By Gary Thornton
Havelock Walk may be known for its community of artists, but 100 years ago, at the other end of Forest Hill, a small boy grew up to become the 20th century’s most notorious and gifted art forger, responsible for 2,000 fake painting by over 100 artists, many of which still hang undetected in galleries across the world.
Tom Keating claimed that his “Sexton Blakes” were his response to the corruption and vested interests he saw in art dealers and galleries, profiting whilst impoverished artists suffered and starved. In a practice meant to undermine these experts and give him a possible defence against charges of fraud, each painting contained a deliberate ‘time-bomb’ which gave a clue to its deception. He would write comments such as “You’ve been had!” on the blank canvas (revealed only under X-ray), deliberately use a modern pigment, or even add a layer of glycerine under the paint so that the painting would be destroyed when cleaned.
The early chapters of Keating’s fascinating autobiography, The Fake’s Progress, paint a detailed and affectionate portrait of the neighbourhood around Herschell Road, where he was born in 1917 in one of the 36 flats in a terrace of three-storey houses opposite St Saviour’s Church. It was then a poor working-class area of overcrowded and unsanitary dwellings, but where everyone looked out for everyone else. It was a nice enough place, writes Keating, better at least than the slums of the East End.
Keating’s father worked as a house-painter for the same building firm for 37 years, until the gas in his lungs from the Great War left him unable to work, and he was sent home with an hour’s pay in his pocket. The family were left to rely on the wages earned by Tom’s elder siblings for their survival.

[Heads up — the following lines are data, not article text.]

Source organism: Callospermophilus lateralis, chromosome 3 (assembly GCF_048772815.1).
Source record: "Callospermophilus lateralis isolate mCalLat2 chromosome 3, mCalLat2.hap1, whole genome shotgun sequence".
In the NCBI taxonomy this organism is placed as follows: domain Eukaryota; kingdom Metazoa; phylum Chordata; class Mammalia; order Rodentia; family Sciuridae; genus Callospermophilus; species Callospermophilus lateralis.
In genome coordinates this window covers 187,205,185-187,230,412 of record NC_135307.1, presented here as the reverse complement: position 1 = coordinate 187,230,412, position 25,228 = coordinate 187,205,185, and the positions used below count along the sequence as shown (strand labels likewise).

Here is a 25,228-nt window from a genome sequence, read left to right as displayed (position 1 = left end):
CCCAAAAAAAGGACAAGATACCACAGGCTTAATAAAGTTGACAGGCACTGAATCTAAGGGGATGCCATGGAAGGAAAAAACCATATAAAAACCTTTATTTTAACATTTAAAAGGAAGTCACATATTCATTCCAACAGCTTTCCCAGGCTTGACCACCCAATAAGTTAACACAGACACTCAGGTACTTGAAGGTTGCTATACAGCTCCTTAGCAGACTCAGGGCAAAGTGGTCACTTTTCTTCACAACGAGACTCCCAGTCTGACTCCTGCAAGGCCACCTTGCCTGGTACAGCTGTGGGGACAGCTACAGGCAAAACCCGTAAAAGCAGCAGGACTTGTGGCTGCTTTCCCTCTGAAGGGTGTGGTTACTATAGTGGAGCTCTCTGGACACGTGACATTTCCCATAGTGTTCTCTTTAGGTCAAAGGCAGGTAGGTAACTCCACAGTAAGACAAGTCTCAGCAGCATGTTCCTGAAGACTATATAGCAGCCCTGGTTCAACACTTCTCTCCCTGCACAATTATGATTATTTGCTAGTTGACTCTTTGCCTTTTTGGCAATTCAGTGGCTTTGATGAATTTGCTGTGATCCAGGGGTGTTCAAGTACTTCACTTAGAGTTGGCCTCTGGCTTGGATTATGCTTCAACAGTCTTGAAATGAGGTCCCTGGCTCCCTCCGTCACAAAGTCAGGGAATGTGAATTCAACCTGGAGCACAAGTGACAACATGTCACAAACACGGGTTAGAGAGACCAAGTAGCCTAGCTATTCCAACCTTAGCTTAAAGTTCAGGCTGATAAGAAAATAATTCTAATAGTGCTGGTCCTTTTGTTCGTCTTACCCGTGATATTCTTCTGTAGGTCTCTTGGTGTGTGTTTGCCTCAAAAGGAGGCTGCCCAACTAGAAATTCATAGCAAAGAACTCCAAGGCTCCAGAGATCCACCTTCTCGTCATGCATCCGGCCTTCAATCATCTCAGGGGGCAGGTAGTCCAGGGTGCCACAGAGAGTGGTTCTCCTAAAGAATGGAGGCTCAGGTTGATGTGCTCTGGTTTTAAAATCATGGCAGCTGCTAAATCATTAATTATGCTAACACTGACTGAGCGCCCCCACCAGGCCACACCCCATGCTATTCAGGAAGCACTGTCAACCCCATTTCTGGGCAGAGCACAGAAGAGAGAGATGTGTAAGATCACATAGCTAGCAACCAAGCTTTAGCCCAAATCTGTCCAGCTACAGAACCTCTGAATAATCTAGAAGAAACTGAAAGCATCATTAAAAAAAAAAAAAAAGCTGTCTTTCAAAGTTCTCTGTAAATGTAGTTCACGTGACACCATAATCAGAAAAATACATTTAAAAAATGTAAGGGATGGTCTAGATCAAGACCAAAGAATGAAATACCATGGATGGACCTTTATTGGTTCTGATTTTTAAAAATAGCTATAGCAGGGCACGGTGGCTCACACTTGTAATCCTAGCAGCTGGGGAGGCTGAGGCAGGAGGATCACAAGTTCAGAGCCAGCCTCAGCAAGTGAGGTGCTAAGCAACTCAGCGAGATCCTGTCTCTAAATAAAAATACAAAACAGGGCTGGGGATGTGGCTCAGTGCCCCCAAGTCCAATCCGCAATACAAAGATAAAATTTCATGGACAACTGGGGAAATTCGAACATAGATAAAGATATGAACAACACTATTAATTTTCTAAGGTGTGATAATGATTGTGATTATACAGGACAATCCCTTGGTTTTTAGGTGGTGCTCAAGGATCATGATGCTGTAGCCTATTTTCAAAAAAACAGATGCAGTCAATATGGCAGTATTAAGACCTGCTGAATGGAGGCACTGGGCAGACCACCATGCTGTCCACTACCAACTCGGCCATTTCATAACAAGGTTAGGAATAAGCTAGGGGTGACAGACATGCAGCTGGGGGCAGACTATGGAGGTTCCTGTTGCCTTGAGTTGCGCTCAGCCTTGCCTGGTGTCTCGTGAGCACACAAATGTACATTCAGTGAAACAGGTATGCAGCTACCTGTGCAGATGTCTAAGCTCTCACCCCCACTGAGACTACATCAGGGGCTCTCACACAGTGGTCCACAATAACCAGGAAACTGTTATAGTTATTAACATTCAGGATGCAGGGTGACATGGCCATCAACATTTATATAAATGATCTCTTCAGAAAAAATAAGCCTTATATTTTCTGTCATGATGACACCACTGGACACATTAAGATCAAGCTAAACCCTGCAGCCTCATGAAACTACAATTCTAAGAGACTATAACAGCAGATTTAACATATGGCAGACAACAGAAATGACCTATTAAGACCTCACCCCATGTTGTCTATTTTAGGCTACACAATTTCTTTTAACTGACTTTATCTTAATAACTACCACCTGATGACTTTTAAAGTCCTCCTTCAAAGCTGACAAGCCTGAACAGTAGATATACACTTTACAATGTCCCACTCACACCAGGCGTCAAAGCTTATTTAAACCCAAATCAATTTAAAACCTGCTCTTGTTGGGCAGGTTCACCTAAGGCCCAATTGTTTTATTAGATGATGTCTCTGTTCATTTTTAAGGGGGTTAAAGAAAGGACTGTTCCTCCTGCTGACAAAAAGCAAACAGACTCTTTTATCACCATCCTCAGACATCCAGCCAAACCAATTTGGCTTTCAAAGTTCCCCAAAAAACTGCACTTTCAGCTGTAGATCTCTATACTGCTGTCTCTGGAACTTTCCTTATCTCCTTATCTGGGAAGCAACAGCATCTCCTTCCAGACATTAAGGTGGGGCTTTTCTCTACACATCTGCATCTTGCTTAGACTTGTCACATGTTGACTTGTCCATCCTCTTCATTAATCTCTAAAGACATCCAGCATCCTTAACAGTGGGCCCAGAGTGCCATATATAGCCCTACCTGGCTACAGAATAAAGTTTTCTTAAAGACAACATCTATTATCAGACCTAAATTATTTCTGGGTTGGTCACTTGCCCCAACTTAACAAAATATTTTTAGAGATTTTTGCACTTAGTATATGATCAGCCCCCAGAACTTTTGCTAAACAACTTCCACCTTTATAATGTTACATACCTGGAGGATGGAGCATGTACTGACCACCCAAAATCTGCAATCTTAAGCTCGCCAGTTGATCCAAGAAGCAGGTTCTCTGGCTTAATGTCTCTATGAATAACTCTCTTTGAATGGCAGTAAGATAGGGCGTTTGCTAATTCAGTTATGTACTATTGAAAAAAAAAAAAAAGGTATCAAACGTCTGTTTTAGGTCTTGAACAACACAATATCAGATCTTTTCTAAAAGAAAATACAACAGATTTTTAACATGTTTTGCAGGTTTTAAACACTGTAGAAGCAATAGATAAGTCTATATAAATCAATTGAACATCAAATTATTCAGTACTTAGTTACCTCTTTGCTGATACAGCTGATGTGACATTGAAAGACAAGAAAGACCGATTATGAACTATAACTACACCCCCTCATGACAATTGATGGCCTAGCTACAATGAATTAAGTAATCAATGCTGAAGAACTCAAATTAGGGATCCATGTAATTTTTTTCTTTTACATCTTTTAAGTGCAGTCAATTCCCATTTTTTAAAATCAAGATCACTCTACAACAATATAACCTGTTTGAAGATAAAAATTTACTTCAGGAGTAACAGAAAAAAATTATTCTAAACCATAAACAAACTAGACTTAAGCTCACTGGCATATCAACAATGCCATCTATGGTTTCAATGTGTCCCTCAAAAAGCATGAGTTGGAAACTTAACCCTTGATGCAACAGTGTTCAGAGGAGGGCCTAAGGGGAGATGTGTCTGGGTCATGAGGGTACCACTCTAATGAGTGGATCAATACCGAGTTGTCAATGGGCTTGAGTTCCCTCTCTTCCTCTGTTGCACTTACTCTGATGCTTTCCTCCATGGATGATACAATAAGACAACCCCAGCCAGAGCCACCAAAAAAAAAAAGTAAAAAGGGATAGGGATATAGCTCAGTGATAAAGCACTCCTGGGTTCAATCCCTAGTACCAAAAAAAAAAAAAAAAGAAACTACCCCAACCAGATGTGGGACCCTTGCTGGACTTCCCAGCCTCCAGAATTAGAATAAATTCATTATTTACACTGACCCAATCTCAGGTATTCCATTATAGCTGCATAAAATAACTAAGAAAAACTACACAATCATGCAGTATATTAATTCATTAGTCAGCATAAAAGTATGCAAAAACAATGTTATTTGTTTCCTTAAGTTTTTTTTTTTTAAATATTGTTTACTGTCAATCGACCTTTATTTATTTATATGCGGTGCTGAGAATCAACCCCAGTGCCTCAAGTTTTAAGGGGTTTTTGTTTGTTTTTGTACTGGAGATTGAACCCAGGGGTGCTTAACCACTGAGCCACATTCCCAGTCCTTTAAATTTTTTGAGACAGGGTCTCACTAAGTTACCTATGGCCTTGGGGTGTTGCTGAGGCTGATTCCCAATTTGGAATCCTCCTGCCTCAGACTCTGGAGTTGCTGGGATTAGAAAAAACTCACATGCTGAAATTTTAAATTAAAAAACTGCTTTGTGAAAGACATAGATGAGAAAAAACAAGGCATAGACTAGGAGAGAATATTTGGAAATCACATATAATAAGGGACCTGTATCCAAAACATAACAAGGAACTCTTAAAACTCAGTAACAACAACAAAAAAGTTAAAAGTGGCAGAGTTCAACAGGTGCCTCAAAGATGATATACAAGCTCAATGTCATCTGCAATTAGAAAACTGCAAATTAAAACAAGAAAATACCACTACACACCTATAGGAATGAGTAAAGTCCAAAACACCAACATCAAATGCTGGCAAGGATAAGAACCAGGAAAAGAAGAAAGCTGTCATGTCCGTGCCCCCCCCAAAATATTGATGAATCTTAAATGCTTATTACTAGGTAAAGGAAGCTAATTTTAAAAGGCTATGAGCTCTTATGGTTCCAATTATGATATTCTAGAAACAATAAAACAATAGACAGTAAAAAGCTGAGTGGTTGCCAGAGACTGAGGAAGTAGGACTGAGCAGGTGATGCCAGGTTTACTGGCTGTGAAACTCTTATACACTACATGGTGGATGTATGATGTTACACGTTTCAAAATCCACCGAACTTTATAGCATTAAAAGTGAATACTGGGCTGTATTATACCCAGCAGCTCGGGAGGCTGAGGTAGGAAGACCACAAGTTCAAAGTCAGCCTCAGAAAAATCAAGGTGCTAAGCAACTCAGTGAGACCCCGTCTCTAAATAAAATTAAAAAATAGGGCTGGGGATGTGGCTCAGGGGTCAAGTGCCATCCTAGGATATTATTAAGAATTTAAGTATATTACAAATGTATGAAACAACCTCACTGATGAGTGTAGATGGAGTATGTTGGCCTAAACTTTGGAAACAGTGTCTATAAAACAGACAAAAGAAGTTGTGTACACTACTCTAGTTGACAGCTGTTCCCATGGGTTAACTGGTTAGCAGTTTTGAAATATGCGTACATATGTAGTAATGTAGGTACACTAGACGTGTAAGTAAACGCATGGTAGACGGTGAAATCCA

Tom’s education started at Dalmain Road school, where he first found his talent for painting, although he soon ran away to Eltham, and spent three years living there with his grandparents. Returning to Dalmain Road, he passed the entrance exam for St Dunstan’s College in Catford. However, with his family unable to afford the fees, he left school for various jobs, selling parts for early wirelesses, and working as a barber’s assistant.
Called up to the Royal Navy for the Second World War, Keating married whilst at home on leave after his ship was torpedoed. After he was invalided out, the couple took a room in Sunderland Road. Ellen worked in munitions and Tom as a door-to-door salesman, selling Lazy Lady’s furniture polish.
Then, in 1952, whilst studying at Goldsmith’s College, Keating met Albert Fripp, an art dealer on Dartmouth Road. Fripp’s business involved buying copies of Dutch flower paintings made by ‘little old ladies’ in Bromley, which he would age in an oven and sign before selling to West End galleries as period originals. When he realised that Tom — now living in Westbourne Drive — had a particular talent for restoring and copying paintings, he took him on, and Keating had found his vocation.
Tom scoured antique shops around Forest Hill, Sydenham and Dulwich for supplies of cheap old canvases and frames which would be the basis of his forgeries. Using descriptions found in old sale catalogues, and with meticulous background research, he would recreate ‘lost’ paintings by Dutch, English and Italian masters, French impressionists, and even German expressionists, which would then find their way into the hands of dealers, and were often authenticated using the very catalogues Keating had used to invent them in the first place.
In 1976, and by now living in rural Suffolk, he was charged with fraud when a collection of Samuel Palmer paintings in a London gallery were traced back to him, but the case was dropped when Keating fell dangerously ill. He recovered to become a minor celebrity, presenting a Channel 4 television series on the techniques of the Old Masters (Tom Keating on Painters), before he died in 1984 at the age of 66.
Since his death, the appreciation of Keating as an artist has risen, and his once worthless fakes now reach considerable prices. In a neat reversal of fortune, this has in turn fed a thriving market in counterfeit Keatings. Tom would probably have approved.